News Icon

News: 25th ASOS airmen conduct close-air-support training at Red Flag-Alaska

Story by Tech. Sgt. Michael HolzworthSmall RSS IconSubscriptions Icon

Red Flag-Alaska 12-2 Tech. Sgt. Michael Holzworth

An U.S. Army UH-60 Black Hawk helicopter from the 16th Combat Aviation Brigade, Fort Wainwright, Alaska, flies over the Joint Pacific Range Complex near Eielson Air Force Base, Alaska, during Red Flag-Alaska 12-2. Red Flag-Alaska is a Pacific Air Forces-sponsored, joint/coalition, tactical air combat employment exercise which corresponds to the operational capability of participating units. The entire exercise takes place in the Joint Pacific Range Complex over Alaska as well as a portion of Western Canada for a total airspace of more than 67,000 square miles.

JOINT PACIFIC RANGE COMPLEX, Alaska – Imagine being on a patrol in a distant river bed or village - enemy ground forces closing in, mortar shells exploding all around- then like a guardian angel an U.S. Air Force A-10 Thunderbolt II descends seemingly out of nowhere with a loud burst from its 30 mm cannon. There are bursts of fire and smoke as the enemy scatters in full retreat.

This may sound like a scene from a movie, but for U.S. Air Force joint terminal attack controller airmen, it is just another day on the job.

Joint terminal attack controller airmen from the 25th Air Support Operations Squadron, (ASOS) Wheeler Army Air Field, Hawaii, trained from June 7-22 in the wilderness of Alaska to conduct close-air-support training with U.S. and coalition air forces during Red Flag-Alaska 12-2.

“This training is beneficial for us because back home all the training we do is dry CAS scenarios without any live ordnance,” said U.S. Air Force Senior Airman Therron Bundick, 25th ASOS, JTAC. “So to come here and actually get to drop live ordnance is a bonus for us.”

The training here at Red Flag affords the 25th ASOS, JTACs an unique opportunity to integrate with U.S. and coalition aircrews during what has traditionally been an air-to-air exercise by getting into the field. Together, they are operationally testing equipment like the mission ruggedized tablet used for digital aided CAS. Even though digital CAS is not new to the battlefield, it is a relatively new technology that is important for JATC’s and aircrew to have a high level proficiency in because of its importance in coordinating multinational aircraft with real time information.

“For us to be able to no kidding, plug it in and be able to see on a tablet the entire war or exercise and use it to pass on targeting information to everyone simultaneously is invaluable,” said U.S. Air Force Maj. Jonnie Green, 25th ASOS, air liaison officer, pilot. “We get a bigger picture that we don’t normally get to see. It’s a huge benefit.”

The integrated training between the JTACs and multinational aircrews help prepare forces for upcoming deployments.

“This is good spin up training for us getting to work together and learn new techniques benefit us and them while we are down range,” Bundick said.


Connected Media
ImagesRed Flag-Alaska 12-2
An U.S. Air Force A-10 Thunderbolt II from the 25th...
ImagesRed Flag-Alaska 12-2
U.S. Air Force Staff Sgt. Brandon Cook and Senior Airman...
ImagesRed Flag-Alaska 12-2
U.S. Army 1st Lt. Matthew Rankin, 2nd Stryker Brigade...
ImagesRed Flag-Alaska 12-2
U.S. Air Force Staff Sgt. Brandon Cook and Senior Airman...
ImagesRed Flag-Alaska 12-2
U.S. Air Force Maj. Jonnie Green,(left) Air Liaison...
ImagesRed Flag-Alaska 12-2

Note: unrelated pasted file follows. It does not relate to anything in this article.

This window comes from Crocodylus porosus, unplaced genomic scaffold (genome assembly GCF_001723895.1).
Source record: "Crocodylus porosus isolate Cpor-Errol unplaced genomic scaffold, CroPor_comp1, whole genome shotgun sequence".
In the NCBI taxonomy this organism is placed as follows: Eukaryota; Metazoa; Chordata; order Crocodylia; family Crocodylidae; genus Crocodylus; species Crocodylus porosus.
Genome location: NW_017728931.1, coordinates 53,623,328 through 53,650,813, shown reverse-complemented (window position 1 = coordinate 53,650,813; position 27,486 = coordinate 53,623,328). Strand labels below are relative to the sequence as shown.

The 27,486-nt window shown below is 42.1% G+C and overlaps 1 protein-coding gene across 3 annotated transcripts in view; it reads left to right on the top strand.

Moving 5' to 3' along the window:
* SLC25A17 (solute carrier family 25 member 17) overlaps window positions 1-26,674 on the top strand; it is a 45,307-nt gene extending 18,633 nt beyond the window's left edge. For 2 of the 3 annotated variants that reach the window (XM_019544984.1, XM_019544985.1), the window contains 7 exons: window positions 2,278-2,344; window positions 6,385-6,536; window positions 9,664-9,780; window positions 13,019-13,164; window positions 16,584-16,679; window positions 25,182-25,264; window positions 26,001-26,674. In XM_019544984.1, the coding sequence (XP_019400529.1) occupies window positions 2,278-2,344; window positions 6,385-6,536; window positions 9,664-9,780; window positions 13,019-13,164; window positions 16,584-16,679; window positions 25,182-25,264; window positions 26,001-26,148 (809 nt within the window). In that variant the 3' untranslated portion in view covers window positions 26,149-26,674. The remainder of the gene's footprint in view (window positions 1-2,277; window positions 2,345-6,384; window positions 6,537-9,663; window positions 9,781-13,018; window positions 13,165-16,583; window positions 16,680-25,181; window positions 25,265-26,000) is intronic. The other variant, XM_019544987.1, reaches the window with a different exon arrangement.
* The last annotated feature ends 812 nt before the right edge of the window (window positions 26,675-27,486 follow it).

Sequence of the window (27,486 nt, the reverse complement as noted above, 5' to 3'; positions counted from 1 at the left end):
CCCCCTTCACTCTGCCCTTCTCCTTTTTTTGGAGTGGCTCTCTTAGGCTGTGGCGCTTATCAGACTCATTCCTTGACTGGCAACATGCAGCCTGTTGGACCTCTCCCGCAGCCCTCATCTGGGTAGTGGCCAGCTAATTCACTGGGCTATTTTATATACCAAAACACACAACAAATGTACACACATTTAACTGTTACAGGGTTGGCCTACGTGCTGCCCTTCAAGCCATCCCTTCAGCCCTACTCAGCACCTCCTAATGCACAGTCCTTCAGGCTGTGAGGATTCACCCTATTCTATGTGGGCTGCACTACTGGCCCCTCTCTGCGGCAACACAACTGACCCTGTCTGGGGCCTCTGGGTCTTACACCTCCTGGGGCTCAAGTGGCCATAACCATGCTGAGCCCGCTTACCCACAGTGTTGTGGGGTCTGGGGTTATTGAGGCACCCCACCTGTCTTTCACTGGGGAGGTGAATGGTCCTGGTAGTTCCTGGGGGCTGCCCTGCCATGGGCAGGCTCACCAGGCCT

U.S. Air Force Maj. Jonnie Green, Air Liaison Officer...
ImagesRed Flag-Alaska 12-2
U.S. Air Force Staff Sgt. Brandon Cook and Senior Airman...
ImagesRed Flag-Alaska 12-2
An U.S. Army UH-60 Black Hawk helicopter from the 16th...
ImagesRed Flag-Alaska 12-2
An U.S. Army UH-60 Black Hawk helicopter from the 16th...
ImagesRed Flag-Alaska 12-2
An U.S. Army UH-60 Black Hawk helicopter from the 16th...
ImagesRed Flag-Alaska 12-2
U.S. Air Force Senior Airman Therron Bundick, a joint...
ImagesRed Flag-Alaska 12-2
U.S. Air Force Staff Sgt. Brandon Cook, a joint terminal...
ImagesRed Flag-Alaska 12-2
U.S. Air Force Staff Sgt. Brandon Cook, a joint terminal...
ImagesRED FLAG-Alaska 12-2
U.S. Air Force Staff Sgt. Brandon Cook, a joint terminal...
ImagesRed Flag-Alaska 12-2
U.S. Air Force Staff Sgt. Brandon Cook, and Senior...
ImagesRed Flag-Alaska 12-2
U.S. Air Force Staff Sgt. Brandon Cook, a joint terminal...
ImagesRed Flag-Alaska 12-2
An U.S. Army UH-60 Black Hawk helicopter from the 16th...


Web Views
194
Downloads
0

Podcast Hits
0



Public Domain Mark
This work, 25th ASOS airmen conduct close-air-support training at Red Flag-Alaska, by TSgt Michael Holzworth, identified by DVIDS, is free of known copyright restrictions under U.S. copyright law.

Date Taken:06.15.2012

Date Posted:06.26.2012 01:07

Location:EIELSON AIR FORCE BASE, AK, USGlobe

More Like This

  • Members of the 428th Fighter Squadron arrived here Oct. 3, 2012, to participate in the realistic, 10-day air combat training exercise known as Red Flag-Alaska.
  • After training six years with specially designed F-16 Fighting Falcons, Polish air force "Tigers" traveled half the world over in their first transatlantic voyage to Alaska to experience world-class training at RED FLAG-Alaska 12-2.
  • The 428th Fighter Squadron concluded the first Red Flag-Alaska exercise of the fiscal year Oct. 19, 2012, after two weeks of intense, air-combat training throughout the vast mountain ranges of the Yukon River Valley near Eielson Air Force Base, Alaska.
  • History was made during the most recent Red Flag-Alaska. The Royal Norwegian Air Force made its debut with 23 airmen and one C-130 Hercules from the 135th Air Wing of Gardermoen Air Station, Norway.

Options

  • Army
  • Marines
  • Navy
  • Air Force
  • Coast Guard
  • National Guard

HOLIDAY GREETINGS

SELECT A HOLIDAY:

VIDEO ON DEMAND

  • Facebook
  • Twitter
  • Youtube
  • Flickr